This album was the impetus for Jon Anderson to contact Vangelis which led to a meeting of the two, and the beginning of the eventually resulting Jon & Vangelis albums. It definitely foreshadows the style Vangelis became famous for, thus making it a worthwhile album for almost anyone, though it's not his best, it's still very nice and relaxing and you don't need to see the visuals that go along with the music to enjoy it. The songs stand alone quite well. While the previous album "Earth" centered more on a popular, song-oriented style, this one works more for atmosphere, and it is a much better album because of that.

Latest members reviews

4 stars "L'Apocalypse des Aminaux" was one of Vangelis's early recordings. It isn't very well known. It was actually recorded in Paris in 1970 as a score for a documentary series about the animal kingdom and finally released as an album in 1973. Vangelis was at his most prolific at this time and felt f ... (read more)

Report this review (#343228) | Posted by Frankie Flowers | Sunday, December 5, 2010 | Review Permanlink

4 stars Vangelis comes into his own here. After the rock years of Aphrodite's Child and the diverse experimentations of his earlier solo albums comes this soundtrack. The heavily layered lush sound that appeared occasionally before is here in full swing, although the opening piece is very rhythmic. ... (read more)

Report this review (#286848) | Posted by Progosopher | Thursday, June 17, 2010 | Review Permanlink

3 stars This is a great early soundtrack album from Vangelis and shows the composers abilities at creating diverse sounds without the banks of synthesizers that he would later acquire from Heaven and Hell onwards. In fact on the album you can hear just the Fender Rhodes electric piano, the Clavinet, a h ... (read more)

Report this review (#157974) | Posted by UnearthlyChild | Monday, January 7, 2008 | Review Permanlink

4 stars If you want to feel the depth of your own soul i will advice you to do some adjustments: I prefer this CD without the second track (La Petite Fille de la Me) Make your streo room quite for 29.28 min (after removing the 2nd track) then just press play and sit back. In other words this album is ve ... (read more)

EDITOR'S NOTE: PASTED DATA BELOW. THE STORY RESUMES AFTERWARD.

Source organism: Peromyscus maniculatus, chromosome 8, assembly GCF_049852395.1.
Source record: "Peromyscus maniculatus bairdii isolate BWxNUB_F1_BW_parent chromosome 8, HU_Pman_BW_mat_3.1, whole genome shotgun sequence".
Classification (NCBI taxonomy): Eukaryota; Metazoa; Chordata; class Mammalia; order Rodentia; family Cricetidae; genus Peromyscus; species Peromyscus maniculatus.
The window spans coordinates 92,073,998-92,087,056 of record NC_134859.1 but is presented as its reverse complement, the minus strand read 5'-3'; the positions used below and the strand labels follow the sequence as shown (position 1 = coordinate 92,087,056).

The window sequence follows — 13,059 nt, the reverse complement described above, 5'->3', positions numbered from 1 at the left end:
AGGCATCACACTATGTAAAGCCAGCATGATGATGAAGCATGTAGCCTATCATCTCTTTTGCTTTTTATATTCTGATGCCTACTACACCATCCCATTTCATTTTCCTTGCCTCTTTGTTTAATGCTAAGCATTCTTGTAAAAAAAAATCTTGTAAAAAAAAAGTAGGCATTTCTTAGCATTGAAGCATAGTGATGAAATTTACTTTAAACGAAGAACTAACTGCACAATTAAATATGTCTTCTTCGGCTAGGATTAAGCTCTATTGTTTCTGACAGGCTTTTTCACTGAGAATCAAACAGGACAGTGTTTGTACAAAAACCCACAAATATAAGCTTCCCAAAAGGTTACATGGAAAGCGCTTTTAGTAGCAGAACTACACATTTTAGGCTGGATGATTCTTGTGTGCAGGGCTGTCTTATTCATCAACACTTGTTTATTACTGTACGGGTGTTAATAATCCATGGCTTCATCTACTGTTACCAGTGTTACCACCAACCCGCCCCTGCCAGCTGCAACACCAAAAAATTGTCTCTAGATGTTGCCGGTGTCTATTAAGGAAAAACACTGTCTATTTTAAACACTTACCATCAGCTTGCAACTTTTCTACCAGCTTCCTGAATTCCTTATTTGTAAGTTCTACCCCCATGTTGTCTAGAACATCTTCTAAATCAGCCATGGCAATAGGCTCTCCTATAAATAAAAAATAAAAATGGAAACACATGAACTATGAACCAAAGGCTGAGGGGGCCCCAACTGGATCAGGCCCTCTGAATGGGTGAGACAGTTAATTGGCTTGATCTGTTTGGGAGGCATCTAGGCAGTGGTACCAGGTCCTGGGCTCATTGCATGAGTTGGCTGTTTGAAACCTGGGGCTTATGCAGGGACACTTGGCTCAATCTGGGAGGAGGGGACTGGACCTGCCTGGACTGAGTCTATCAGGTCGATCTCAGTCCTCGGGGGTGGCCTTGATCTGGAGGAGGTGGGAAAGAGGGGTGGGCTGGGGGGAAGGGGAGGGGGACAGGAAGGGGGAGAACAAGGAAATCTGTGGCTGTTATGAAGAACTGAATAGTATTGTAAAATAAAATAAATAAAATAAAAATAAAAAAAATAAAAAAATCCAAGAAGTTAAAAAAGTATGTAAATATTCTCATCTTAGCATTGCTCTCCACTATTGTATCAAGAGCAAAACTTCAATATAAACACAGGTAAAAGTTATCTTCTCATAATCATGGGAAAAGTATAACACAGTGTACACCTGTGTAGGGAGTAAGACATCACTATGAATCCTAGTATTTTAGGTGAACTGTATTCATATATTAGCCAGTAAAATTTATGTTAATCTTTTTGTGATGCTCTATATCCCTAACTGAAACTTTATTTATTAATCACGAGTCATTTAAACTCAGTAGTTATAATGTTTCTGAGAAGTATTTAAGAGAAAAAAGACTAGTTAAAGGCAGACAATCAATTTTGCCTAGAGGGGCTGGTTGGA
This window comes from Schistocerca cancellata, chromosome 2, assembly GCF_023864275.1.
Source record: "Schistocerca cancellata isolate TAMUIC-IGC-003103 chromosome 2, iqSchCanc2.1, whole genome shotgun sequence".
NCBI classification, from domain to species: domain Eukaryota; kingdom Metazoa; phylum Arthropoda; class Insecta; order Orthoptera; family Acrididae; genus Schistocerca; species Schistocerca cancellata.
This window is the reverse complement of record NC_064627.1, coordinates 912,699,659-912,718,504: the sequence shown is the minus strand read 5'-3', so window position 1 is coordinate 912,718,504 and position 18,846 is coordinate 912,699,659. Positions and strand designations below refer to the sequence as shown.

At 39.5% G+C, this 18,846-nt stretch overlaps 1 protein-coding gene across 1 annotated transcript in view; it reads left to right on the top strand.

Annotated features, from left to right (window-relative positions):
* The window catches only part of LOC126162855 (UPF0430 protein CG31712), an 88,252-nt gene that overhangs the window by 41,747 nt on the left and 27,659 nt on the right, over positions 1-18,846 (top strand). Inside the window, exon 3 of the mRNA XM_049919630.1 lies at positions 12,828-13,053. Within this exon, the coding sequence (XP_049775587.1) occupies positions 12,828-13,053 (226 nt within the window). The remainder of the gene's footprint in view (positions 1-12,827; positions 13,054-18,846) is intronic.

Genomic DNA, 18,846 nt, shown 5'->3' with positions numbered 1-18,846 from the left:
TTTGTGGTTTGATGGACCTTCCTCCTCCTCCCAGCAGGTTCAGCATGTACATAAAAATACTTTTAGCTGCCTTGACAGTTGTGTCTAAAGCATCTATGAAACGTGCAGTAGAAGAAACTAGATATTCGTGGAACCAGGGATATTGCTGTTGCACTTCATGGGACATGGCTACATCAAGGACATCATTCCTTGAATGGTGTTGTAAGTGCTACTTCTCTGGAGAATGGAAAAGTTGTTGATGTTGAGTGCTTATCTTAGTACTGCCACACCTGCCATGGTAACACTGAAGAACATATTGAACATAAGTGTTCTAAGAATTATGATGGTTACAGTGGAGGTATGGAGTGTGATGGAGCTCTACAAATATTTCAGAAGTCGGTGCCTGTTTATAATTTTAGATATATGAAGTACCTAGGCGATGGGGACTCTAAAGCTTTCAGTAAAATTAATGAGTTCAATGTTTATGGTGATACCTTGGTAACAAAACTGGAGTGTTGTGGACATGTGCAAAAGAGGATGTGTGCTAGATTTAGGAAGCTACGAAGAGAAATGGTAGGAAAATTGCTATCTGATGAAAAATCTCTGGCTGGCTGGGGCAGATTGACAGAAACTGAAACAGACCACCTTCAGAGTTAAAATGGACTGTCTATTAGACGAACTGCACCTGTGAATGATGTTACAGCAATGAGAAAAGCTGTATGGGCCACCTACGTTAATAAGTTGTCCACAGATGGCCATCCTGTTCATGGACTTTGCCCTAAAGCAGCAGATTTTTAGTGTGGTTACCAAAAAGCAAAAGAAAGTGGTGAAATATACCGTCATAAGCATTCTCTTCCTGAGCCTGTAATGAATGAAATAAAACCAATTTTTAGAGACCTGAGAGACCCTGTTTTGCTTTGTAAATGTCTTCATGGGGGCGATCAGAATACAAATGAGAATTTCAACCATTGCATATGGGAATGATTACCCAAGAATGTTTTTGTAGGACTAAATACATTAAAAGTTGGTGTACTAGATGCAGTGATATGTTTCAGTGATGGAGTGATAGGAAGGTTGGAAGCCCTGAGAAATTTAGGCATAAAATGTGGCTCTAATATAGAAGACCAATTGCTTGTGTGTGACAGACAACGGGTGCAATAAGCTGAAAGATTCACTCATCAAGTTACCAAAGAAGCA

Report this review (#142567) | Posted by nir78e | Sunday, October 7, 2007 | Review Permanlink

5 stars Why does everyone keep on using that dratted "New Age" term for music like this... As far as I am concerned that goes for post date hippies meditating on the sence of a hard boiled egg... This was a soundtrack to a fantastic documentary series by Fréderic Rossif... As a child I saw the w ... (read more)

Report this review (#117105) | Posted by LievenVP | Monday, April 2, 2007 | Review Permanlink

4 stars This is a very dark album. The cover art suits it well, and when listening, it becomes easy to contemplate the dysfucntional side of human existence. Sad and melancholy, particulary "La Petite Fille de la mer" ... (read more)

Report this review (#65887) | Posted by | Saturday, January 21, 2006 | Review Permanlink

5 stars Nice to find that Vangelis' his great output has at last been spotted by! L'apocalypse is actually one of my all time favourite albums. The music is a bit different from what Vangelis made afterwards, and if you take a look at the front cover you have the music rendered in the ... (read more)

Report this review (#40788) | Posted by LaserDave | Friday, July 29, 2005 | Review Permanlink

4 stars The New Age didn't even exist when Vangelis recorded this record. With very few resources, Vangelis delivers a really moving album. Mellancolic and suggestive. Really beautiful. A bit far from his trade mark synth sound from the 70's. ... (read more)

Report this review (#34908) | Posted by | Thursday, May 19, 2005 | Review Permanlink

5 stars I know about 15 Vangelis albums. L'Apocalypse des Animaux is the best CD of his work. When you listen it you are taken to mystery of the Universe. You can hear the Genesis of the Earth, mystery of life. You can sweam in the ocean and fly to the stars.The best of all is La single bleu. ... (read more)

Report this review (#34907) | Posted by | Saturday, May 7, 2005 | Review Permanlink